Tuesday 18 December 2007

Review of Last night's Barbican Concert

Emmanuelle Haim and Les Concerts d’Astree have a new CD to promote so they are doing a tour, performing the repertoire on the CD. They arrived at the Barbican Centre yesterday to perform Handel’s Dixit Dominus and Bach’s Magnificat (the 2nd, D major version).

This is all well and good. After all, any concert directed by Haim is never less than interesting and with her own group there is the good possibility that sparks will fly. Add to this the temptation of hearing Natalie Dessay singing the Soprano 1 solos and you had a delectable package; even though the total amount of music being performed totalled around 65 minutes.

I know that one should count quality not quantity, but even so the concert seemed a little under nourished as regards content. Surely the group could have added another overture or two, just to make the proceeding seem less like an exact re-run of the CD.

Though as regards cast, this was not a re-run of the CD. Only Dessay was common to CD and concert and she dropped out due to ill health. In fact Haim managed to lose both her 1st soprano and her tenor, but replaced them admirably with Amy Freston and Paul Agnew.

In fact, when you look at the solo roles in the two works, having such a stellar cast seemed rather over the top. In Handel’s Dixit Dominus the soloists have a tendency to interject into the choral textures. Handel uses a 5-part choir and the 5 solo roles match this. So much so that you can’t help feeling that he intended to have the solos sung by the choir leaders.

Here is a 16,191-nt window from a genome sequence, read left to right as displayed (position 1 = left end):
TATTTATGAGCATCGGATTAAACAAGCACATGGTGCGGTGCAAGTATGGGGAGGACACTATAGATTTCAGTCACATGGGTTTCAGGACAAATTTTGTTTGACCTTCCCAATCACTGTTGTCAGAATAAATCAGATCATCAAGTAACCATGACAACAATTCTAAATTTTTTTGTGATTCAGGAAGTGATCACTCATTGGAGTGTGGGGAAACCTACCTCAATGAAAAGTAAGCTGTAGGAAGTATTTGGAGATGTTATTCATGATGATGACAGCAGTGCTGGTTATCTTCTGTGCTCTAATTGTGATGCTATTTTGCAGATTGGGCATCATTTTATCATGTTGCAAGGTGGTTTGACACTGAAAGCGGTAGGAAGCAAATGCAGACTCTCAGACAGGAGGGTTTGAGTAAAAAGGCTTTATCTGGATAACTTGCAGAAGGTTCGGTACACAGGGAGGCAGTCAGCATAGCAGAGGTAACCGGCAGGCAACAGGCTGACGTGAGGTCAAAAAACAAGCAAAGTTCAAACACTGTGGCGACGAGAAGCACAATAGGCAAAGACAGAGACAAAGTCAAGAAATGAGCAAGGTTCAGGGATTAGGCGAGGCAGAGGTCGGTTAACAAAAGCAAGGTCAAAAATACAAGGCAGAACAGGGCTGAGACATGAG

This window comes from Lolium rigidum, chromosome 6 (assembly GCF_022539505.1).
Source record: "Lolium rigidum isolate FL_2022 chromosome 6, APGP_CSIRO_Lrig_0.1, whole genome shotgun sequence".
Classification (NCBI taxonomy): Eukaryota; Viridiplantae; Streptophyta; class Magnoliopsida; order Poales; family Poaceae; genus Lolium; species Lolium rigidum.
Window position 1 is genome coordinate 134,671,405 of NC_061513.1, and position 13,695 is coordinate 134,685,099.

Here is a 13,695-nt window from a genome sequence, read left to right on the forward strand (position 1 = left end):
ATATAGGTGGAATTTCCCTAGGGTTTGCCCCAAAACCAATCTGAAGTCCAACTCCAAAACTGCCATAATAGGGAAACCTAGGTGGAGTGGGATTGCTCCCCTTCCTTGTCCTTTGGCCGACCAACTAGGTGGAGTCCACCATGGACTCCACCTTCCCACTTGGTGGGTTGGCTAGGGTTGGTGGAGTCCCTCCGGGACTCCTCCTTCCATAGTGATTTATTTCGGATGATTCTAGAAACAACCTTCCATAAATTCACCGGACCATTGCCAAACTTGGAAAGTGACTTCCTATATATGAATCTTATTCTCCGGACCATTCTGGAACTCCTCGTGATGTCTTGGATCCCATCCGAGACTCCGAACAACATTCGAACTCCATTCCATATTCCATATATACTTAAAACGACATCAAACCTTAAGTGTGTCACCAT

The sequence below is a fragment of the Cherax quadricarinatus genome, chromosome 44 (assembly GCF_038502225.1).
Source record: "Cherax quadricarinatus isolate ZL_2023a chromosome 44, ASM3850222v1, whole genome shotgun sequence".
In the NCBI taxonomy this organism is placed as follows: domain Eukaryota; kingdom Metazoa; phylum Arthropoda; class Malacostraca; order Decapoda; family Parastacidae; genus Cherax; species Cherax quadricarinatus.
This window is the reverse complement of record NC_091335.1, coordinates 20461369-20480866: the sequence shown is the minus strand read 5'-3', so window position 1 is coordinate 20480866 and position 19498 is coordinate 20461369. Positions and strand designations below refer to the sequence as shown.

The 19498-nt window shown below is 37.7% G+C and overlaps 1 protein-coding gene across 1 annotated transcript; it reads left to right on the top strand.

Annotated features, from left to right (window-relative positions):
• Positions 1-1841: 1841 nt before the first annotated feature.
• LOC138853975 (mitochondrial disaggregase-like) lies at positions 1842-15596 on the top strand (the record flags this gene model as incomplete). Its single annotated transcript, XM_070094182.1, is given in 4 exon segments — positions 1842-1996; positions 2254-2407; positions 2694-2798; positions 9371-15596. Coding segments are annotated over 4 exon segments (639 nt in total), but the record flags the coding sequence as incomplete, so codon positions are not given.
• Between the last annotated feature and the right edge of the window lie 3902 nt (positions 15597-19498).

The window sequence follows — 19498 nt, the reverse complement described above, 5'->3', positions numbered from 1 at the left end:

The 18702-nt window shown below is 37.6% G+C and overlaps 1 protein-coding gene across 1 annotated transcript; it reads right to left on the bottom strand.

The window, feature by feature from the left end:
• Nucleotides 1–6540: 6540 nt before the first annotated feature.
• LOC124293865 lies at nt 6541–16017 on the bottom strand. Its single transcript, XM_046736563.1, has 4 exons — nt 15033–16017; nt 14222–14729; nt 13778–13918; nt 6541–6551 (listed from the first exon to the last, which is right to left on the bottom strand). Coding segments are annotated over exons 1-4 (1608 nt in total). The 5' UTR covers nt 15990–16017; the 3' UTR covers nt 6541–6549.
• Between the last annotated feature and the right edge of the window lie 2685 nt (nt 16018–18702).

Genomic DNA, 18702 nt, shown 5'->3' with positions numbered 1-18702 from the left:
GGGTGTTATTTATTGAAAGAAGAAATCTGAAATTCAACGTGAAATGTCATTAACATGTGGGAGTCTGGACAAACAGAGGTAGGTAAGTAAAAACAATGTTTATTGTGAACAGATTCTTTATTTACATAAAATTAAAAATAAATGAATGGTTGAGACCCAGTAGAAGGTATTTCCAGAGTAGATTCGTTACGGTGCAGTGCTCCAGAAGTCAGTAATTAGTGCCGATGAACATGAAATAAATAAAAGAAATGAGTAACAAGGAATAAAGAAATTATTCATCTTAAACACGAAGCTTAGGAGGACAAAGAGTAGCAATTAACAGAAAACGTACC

If this had happened it would have removed the rather annoying amount of walking about that the soloists had to do, getting up to sing a small interjection and then sitting down again.

That said the performance was certainly up to standard. Haim used a large-ish choir (25 strong); both they and the instrumental ensemble gave a good crisp performance. Haim seems to aim for dramatic textures when it comes to her choruses, no pale English reticence here. This means that some sophistication of texture and line is lost but the result is undeniably vivid and exciting. The soloists (Amy Freston, Salome Haller, Tim Mead, Paul Agner and Robert Gleadow) followed suit and contributed some fine, involving solo singing.

After the interval the band grew bigger as Bach adds wind and brass to Handel’s string band. Also he allots each soloist an aria apiece so that all the singers get the chance to show off properly. As they did, in fine style; Amy Freston was beautifully accompanied in her first aria by the oboe do’amore of Patrick Beaugiraud. Another highlight for me was the duetting of Tim Mead and Paul Agnew in Et misericorida.

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